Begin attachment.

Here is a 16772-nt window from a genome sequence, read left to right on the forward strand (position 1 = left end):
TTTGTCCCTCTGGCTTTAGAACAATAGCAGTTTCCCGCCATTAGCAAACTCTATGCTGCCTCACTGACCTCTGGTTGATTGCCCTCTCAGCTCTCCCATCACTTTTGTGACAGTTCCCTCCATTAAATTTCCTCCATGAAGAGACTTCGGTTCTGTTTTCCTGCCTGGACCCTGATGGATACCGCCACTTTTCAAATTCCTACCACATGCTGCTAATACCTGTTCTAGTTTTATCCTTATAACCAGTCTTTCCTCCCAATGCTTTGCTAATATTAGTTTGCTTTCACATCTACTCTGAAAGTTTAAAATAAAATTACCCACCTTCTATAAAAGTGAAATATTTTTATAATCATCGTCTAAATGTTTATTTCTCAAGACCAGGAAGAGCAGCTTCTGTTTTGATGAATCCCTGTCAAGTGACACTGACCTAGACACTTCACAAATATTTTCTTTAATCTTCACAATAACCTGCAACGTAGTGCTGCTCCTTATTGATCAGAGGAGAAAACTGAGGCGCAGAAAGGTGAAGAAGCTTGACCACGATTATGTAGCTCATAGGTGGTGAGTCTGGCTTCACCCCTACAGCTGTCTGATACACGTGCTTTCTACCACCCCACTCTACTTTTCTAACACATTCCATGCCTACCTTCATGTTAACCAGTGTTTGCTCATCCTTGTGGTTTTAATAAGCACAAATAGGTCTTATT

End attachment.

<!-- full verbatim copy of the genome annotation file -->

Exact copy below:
Here is a 16772-nt window from a genome sequence, read left to right on the forward strand (position 1 = left end):
TTTGTCCCTCTGGCTTTAGAACAATAGCAGTTTCCCGCCATTAGCAAACTCTATGCTGCCTCACTGACCTCTGGTTGATTGCCCTCTCAGCTCTCCCATCACTTTTGTGACAGTTCCCTCCATTAAATTTCCTCCATGAAGAGACTTCGGTTCTGTTTTCCTGCCTGGACCCTGATGGATACCGCCACTTTTCAAATTCCTACCACATGCTGCTAATACCTGTTCTAGTTTTATCCTTATAACCAGTCTTTCCTCCCAATGCTTTGCTAATATTAGTTTGCTTTCACATCTACTCTGAAAGTTTAAAATAAAATTACCCACCTTCTATAAAAGTGAAATATTTTTATAATCATCGTCTAAATGTTTATTTCTCAAGACCAGGAAGAGCAGCTTCTGTTTTGATGAATCCCTGTCAAGTGACACTGACCTAGACACTTCACAAATATTTTCTTTAATCTTCACAATAACCTGCAACGTAGTGCTGCTCCTTATTGATCAGAGGAGAAAACTGAGGCGCAGAAAGGTGAAGAAGCTTGACCACGATTATGTAGCTCATAGGTGGTGAGTCTGGCTTCACCCCTACAGCTGTCTGATACACGTGCTTTCTACCACCCCACTCTACTTTTCTAACACATTCCATGCCTACCTTCATGTTAACCAGTGTTTGCTCATCCTTGTGGTTTTAATAAGCACAAATAGGTCTTATT